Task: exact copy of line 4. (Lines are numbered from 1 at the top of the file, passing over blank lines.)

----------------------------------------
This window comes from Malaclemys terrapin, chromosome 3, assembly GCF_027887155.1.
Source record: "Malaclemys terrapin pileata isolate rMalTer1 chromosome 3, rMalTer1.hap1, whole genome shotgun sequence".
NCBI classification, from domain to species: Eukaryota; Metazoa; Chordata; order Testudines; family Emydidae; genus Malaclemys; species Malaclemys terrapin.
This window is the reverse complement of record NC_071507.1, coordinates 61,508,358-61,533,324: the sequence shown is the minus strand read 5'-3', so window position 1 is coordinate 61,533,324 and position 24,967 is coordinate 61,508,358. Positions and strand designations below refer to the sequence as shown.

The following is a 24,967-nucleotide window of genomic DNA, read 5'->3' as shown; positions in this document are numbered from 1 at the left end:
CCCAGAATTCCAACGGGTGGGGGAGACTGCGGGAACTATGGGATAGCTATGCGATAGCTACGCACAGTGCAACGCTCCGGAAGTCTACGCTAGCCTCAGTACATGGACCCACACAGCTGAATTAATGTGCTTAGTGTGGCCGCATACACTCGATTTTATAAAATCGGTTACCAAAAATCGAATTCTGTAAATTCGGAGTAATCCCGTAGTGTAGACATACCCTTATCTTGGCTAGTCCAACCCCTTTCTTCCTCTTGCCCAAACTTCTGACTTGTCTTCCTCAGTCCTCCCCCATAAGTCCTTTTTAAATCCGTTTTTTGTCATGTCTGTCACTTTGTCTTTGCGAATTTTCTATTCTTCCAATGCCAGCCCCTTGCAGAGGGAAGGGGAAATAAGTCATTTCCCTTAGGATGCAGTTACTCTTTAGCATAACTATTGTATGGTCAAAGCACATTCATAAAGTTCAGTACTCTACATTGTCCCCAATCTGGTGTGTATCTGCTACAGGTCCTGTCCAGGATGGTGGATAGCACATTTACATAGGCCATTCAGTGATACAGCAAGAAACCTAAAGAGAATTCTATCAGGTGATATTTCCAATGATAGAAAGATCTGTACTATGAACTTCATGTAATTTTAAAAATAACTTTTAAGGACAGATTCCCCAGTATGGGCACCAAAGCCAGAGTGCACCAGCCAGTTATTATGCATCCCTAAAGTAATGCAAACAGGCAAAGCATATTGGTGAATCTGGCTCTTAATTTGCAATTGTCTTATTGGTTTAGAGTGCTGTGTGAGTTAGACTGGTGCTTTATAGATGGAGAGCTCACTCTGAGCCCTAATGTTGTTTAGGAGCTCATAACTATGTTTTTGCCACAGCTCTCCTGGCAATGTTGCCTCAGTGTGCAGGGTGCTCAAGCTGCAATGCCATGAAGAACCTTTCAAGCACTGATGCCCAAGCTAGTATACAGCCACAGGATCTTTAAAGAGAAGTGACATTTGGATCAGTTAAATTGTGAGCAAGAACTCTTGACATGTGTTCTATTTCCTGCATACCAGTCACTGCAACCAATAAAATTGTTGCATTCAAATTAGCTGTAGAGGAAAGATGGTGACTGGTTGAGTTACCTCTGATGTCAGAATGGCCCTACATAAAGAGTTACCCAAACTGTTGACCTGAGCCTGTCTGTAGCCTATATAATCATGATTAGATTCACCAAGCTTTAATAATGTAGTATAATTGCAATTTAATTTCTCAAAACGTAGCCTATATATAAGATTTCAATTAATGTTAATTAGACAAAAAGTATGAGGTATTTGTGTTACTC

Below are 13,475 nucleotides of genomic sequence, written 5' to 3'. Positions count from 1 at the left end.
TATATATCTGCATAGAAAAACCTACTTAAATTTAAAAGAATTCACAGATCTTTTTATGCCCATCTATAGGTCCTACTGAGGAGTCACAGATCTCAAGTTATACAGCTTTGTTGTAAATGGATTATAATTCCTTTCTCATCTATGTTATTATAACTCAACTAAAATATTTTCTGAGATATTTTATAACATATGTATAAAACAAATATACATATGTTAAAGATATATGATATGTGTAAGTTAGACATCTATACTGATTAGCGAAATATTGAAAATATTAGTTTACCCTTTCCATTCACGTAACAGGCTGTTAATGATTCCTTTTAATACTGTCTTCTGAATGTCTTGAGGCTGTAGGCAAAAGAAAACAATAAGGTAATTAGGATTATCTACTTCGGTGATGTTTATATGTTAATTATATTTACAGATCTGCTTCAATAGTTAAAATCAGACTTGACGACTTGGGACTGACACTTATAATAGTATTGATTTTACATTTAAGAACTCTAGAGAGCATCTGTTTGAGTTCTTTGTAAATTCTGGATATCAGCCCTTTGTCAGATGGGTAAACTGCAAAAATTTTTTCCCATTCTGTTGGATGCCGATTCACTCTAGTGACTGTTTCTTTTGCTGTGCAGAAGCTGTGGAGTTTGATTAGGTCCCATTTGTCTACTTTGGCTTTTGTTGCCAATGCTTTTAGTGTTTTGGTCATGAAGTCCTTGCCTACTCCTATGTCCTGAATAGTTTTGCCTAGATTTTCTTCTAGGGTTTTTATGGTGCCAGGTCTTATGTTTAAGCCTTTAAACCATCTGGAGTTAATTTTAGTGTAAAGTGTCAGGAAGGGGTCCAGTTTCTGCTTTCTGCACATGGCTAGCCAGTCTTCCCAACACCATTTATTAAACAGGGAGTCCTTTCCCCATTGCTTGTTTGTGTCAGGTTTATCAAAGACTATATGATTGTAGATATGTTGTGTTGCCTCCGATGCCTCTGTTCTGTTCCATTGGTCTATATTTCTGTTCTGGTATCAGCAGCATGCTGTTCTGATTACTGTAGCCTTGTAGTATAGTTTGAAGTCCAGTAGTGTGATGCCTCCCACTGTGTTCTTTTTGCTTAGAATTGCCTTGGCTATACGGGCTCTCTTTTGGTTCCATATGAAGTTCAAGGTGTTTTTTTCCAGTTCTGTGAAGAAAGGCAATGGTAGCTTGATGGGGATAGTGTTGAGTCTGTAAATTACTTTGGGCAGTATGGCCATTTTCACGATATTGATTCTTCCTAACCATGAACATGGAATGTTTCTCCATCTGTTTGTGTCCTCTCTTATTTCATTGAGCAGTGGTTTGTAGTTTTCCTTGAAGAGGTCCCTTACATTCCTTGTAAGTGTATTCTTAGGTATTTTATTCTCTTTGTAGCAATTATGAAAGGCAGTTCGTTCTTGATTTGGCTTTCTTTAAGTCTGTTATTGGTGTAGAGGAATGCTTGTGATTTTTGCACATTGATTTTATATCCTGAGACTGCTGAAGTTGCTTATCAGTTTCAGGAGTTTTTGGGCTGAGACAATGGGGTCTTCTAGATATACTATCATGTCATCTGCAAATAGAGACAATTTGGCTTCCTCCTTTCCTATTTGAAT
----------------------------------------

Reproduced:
This window is the reverse complement of record NC_071507.1, coordinates 61,508,358-61,533,324: the sequence shown is the minus strand read 5'-3', so window position 1 is coordinate 61,533,324 and position 24,967 is coordinate 61,508,358. Positions and strand designations below refer to the sequence as shown.